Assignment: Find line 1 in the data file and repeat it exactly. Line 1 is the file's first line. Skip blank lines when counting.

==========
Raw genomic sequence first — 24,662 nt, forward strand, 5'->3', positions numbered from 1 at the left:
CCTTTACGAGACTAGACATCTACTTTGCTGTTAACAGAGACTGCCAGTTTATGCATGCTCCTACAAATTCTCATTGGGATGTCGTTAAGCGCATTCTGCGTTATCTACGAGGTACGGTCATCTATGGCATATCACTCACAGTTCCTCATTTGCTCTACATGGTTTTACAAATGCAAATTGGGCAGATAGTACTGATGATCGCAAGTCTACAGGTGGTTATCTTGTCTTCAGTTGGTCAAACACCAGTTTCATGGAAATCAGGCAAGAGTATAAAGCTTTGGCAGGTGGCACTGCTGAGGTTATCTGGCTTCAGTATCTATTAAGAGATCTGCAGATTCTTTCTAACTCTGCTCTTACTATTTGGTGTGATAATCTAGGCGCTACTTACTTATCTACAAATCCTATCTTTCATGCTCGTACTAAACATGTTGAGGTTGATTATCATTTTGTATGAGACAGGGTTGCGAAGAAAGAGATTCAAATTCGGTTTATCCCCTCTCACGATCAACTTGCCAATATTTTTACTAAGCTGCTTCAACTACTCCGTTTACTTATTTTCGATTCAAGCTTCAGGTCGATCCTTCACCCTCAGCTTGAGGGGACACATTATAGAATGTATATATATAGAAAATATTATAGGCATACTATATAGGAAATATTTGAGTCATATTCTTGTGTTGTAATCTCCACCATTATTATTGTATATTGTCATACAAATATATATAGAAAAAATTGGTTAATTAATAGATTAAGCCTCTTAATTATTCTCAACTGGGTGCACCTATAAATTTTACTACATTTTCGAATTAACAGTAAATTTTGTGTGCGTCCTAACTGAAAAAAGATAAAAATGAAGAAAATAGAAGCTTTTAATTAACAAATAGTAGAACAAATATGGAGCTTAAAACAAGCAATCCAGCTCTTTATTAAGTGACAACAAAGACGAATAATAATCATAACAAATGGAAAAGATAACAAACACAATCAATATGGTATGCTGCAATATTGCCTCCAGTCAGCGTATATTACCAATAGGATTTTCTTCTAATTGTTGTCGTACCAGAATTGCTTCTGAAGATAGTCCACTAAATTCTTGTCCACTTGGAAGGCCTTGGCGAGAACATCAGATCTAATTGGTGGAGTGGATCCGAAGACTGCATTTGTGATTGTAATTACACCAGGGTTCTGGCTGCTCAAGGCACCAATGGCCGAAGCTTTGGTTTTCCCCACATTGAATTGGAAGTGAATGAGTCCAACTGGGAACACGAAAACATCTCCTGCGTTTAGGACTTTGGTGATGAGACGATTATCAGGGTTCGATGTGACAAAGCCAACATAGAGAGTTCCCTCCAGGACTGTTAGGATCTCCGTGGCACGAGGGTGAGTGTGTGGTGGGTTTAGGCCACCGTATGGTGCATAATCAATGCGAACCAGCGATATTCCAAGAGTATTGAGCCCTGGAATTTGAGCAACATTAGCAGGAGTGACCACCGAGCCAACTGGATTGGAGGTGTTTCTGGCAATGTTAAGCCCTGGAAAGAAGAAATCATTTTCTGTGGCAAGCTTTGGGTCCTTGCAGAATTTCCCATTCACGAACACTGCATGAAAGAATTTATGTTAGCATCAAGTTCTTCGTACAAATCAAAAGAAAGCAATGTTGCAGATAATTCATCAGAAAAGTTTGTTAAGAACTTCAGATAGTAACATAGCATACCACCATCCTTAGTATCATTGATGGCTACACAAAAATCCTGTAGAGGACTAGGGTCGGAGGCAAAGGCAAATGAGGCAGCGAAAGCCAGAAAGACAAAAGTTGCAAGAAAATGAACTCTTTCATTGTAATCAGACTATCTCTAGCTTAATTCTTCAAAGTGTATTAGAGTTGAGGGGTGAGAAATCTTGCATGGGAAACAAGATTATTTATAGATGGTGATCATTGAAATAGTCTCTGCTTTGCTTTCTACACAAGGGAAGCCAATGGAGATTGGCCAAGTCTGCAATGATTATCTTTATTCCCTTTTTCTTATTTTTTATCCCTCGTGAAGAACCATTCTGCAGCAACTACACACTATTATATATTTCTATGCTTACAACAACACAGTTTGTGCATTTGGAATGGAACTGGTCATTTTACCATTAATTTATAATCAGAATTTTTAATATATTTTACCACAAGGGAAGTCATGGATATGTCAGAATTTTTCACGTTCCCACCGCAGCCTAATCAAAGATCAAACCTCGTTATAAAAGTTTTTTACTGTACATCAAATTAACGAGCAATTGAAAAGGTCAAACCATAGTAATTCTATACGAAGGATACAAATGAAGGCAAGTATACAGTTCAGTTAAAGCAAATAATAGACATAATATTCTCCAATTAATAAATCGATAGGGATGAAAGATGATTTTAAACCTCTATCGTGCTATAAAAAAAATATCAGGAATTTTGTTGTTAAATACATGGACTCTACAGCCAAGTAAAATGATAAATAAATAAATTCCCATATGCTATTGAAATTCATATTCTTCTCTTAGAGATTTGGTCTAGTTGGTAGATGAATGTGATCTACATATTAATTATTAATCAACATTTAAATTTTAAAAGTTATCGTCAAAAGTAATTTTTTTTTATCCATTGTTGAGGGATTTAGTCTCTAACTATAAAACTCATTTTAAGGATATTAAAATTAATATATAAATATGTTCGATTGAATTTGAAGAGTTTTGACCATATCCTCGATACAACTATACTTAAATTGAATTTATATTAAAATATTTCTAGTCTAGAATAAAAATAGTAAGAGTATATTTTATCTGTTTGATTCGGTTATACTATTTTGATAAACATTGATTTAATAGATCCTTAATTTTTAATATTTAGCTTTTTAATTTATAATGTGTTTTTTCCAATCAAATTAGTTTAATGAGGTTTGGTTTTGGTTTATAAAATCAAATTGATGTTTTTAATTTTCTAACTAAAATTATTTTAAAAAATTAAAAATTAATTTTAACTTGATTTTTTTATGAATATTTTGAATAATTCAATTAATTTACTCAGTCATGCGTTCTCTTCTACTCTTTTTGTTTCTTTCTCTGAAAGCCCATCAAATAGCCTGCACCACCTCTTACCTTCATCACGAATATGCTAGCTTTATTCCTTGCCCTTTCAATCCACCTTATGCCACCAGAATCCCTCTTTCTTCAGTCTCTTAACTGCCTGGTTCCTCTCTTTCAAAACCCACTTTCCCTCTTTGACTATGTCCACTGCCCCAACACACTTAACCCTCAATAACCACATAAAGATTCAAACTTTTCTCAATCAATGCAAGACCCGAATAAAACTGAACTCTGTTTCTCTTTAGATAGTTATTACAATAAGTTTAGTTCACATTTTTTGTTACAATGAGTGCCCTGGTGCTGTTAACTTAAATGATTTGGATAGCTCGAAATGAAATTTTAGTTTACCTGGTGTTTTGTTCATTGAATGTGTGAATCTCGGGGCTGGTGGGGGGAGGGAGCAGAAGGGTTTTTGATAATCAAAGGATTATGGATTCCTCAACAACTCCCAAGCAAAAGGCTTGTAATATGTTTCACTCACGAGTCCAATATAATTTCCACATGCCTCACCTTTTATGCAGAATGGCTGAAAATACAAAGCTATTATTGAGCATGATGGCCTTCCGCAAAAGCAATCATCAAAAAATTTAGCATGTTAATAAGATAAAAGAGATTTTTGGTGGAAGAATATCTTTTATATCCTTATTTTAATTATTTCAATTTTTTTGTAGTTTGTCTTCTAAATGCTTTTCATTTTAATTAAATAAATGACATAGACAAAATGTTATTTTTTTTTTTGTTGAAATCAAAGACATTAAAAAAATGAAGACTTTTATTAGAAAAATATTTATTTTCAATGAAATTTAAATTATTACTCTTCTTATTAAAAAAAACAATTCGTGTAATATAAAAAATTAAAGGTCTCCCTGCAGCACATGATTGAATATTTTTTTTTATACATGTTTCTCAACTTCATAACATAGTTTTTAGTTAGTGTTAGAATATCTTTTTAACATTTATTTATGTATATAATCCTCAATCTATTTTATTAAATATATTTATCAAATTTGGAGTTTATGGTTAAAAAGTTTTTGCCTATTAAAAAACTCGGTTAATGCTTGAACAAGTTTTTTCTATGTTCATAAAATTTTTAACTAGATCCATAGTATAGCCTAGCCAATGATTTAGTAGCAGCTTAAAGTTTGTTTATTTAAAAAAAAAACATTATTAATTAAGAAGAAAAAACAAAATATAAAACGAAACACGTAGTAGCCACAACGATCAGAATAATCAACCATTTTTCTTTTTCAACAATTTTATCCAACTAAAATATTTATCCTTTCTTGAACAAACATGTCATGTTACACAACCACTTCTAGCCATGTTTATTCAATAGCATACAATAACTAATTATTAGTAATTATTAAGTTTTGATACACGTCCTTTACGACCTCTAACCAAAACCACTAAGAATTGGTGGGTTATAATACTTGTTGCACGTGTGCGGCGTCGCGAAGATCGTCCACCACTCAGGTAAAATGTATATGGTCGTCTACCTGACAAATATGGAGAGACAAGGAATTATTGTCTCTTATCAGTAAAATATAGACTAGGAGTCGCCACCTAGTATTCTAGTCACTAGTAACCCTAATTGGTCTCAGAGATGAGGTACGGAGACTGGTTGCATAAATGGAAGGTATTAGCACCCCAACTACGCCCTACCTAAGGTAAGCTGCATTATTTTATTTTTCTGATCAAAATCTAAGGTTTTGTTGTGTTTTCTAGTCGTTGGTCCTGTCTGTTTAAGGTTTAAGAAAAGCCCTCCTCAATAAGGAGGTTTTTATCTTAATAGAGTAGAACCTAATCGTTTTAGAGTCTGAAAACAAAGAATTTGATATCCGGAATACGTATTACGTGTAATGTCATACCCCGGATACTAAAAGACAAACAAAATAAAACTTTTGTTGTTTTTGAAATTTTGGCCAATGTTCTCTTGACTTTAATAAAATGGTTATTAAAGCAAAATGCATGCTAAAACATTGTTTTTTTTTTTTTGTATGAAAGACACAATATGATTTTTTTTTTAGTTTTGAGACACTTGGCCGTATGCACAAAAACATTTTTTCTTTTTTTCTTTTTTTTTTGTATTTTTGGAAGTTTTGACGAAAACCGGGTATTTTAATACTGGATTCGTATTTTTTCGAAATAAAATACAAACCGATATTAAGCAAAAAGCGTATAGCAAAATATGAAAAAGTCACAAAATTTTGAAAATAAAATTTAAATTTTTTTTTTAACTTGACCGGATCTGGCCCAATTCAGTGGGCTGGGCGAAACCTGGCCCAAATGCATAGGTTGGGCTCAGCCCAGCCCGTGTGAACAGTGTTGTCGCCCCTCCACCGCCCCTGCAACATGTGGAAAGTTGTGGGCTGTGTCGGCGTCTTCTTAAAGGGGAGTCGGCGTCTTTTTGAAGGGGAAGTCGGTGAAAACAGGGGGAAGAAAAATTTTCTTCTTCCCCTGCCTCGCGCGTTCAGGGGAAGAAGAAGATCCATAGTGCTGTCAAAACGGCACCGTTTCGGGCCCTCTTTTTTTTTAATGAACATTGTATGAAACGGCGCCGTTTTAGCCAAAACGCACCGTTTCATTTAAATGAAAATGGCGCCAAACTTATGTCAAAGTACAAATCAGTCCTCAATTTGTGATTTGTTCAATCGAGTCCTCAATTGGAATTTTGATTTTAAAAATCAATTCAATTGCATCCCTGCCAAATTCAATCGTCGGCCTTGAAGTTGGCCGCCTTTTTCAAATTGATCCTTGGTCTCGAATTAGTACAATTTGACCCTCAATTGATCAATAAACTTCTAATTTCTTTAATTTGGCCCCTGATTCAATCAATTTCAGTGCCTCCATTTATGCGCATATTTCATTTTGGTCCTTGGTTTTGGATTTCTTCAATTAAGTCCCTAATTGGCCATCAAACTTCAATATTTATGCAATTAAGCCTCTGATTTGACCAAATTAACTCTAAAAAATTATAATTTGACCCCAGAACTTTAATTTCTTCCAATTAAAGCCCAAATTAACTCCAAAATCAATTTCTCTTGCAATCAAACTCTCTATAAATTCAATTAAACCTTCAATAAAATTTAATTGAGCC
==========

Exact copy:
Raw genomic sequence first — 24,662 nt, forward strand, 5'->3', positions numbered from 1 at the left: